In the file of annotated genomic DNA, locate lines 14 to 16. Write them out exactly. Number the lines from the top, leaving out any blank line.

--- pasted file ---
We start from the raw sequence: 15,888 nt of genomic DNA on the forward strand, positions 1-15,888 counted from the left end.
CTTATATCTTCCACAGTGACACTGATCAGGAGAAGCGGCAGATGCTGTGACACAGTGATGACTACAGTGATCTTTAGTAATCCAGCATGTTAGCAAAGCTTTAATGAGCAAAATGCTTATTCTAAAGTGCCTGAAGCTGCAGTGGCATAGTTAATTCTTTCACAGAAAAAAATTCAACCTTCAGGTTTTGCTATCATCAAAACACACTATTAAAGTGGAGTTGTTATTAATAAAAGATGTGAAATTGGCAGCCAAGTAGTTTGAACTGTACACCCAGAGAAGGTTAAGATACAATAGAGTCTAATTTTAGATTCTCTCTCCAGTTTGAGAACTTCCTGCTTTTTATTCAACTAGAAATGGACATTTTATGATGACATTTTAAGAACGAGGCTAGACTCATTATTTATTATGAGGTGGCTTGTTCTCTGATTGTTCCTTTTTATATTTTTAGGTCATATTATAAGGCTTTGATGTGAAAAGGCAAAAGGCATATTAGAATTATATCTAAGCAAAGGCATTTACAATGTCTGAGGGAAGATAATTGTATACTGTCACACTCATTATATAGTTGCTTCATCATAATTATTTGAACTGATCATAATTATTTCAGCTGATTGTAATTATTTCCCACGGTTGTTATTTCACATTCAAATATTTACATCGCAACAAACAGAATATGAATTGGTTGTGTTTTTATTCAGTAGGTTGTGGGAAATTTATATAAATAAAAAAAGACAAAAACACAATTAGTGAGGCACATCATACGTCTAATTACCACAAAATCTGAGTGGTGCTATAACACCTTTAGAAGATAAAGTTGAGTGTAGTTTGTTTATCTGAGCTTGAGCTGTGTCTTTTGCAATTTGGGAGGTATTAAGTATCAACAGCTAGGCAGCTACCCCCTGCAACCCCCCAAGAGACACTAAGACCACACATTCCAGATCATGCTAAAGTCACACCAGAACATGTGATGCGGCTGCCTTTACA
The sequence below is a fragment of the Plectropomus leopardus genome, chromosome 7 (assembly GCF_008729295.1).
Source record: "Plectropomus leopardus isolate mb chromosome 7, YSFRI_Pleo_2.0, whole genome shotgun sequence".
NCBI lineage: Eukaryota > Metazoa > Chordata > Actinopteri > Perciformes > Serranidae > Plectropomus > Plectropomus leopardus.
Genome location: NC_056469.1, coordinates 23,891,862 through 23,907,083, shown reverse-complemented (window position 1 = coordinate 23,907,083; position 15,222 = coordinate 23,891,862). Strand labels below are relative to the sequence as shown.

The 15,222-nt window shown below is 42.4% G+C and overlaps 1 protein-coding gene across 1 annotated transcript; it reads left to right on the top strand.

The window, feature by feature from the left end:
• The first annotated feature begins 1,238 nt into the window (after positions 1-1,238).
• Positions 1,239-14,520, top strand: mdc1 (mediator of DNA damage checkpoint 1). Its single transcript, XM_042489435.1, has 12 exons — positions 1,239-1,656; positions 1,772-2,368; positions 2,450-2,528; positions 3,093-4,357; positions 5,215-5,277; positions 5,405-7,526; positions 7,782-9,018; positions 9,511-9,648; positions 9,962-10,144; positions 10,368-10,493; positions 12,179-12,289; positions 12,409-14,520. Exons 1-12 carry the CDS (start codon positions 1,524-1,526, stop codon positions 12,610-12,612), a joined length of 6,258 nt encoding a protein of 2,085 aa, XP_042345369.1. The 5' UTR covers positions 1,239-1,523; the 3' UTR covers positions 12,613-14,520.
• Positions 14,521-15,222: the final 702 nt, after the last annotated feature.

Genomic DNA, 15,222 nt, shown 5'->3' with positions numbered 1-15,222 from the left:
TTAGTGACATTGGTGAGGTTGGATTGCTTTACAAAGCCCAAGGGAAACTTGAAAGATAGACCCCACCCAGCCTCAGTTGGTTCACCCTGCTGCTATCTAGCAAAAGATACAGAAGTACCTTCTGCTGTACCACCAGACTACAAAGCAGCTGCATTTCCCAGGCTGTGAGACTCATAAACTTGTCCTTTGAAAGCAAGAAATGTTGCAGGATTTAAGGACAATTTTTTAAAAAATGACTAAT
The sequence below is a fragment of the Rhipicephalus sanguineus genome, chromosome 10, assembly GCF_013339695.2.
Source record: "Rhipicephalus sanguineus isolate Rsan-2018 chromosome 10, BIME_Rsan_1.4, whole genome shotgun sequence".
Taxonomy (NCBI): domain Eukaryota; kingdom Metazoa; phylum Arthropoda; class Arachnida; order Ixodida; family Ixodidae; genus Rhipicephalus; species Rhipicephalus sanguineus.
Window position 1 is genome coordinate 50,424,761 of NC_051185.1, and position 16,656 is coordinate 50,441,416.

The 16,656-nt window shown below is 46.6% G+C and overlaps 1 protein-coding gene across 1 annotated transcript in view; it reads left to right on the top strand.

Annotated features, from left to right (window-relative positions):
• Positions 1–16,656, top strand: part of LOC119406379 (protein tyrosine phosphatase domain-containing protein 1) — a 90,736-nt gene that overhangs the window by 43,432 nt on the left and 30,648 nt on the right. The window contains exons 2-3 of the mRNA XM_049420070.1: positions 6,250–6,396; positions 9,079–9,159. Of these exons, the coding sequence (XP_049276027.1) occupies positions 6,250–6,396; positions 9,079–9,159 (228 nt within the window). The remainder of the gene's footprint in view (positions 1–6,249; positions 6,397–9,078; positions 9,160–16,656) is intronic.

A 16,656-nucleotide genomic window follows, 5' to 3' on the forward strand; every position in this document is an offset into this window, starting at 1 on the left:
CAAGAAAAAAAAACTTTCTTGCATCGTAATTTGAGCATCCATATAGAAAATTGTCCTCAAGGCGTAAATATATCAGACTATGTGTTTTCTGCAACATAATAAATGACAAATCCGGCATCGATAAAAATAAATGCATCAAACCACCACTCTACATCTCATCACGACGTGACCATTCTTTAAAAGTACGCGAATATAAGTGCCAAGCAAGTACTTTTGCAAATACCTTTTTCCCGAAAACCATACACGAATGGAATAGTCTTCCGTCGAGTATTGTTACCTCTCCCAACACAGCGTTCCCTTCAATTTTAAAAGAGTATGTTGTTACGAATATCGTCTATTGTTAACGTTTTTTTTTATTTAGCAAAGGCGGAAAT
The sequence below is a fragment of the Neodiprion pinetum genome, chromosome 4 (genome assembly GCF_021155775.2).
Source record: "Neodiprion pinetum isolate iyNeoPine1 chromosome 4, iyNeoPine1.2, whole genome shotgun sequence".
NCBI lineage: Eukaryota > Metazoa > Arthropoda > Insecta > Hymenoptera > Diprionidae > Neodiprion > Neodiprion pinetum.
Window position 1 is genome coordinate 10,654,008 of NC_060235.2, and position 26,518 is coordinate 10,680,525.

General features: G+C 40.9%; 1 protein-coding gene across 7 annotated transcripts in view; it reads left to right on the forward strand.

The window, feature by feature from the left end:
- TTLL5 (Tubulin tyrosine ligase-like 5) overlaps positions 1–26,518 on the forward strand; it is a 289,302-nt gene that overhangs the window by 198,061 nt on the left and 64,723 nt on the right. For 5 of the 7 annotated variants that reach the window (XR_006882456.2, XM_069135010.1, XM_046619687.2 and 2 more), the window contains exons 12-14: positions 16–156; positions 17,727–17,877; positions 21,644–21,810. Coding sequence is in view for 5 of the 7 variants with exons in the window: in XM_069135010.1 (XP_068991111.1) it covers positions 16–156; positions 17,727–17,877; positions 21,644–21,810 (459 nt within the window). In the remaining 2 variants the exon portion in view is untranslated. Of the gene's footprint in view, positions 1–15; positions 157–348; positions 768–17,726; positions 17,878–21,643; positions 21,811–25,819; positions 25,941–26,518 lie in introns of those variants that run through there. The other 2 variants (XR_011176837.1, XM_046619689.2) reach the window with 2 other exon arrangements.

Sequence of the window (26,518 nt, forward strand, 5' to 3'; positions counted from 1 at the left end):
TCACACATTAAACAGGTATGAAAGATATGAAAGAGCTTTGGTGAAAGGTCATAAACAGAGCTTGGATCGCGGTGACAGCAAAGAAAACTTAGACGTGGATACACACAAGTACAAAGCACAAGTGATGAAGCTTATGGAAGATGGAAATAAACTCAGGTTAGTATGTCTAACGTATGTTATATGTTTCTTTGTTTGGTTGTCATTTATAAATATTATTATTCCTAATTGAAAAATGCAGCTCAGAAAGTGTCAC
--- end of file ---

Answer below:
The sequence below is a fragment of the Rhipicephalus sanguineus genome, chromosome 10, assembly GCF_013339695.2.
Source record: "Rhipicephalus sanguineus isolate Rsan-2018 chromosome 10, BIME_Rsan_1.4, whole genome shotgun sequence".
Taxonomy (NCBI): domain Eukaryota; kingdom Metazoa; phylum Arthropoda; class Arachnida; order Ixodida; family Ixodidae; genus Rhipicephalus; species Rhipicephalus sanguineus.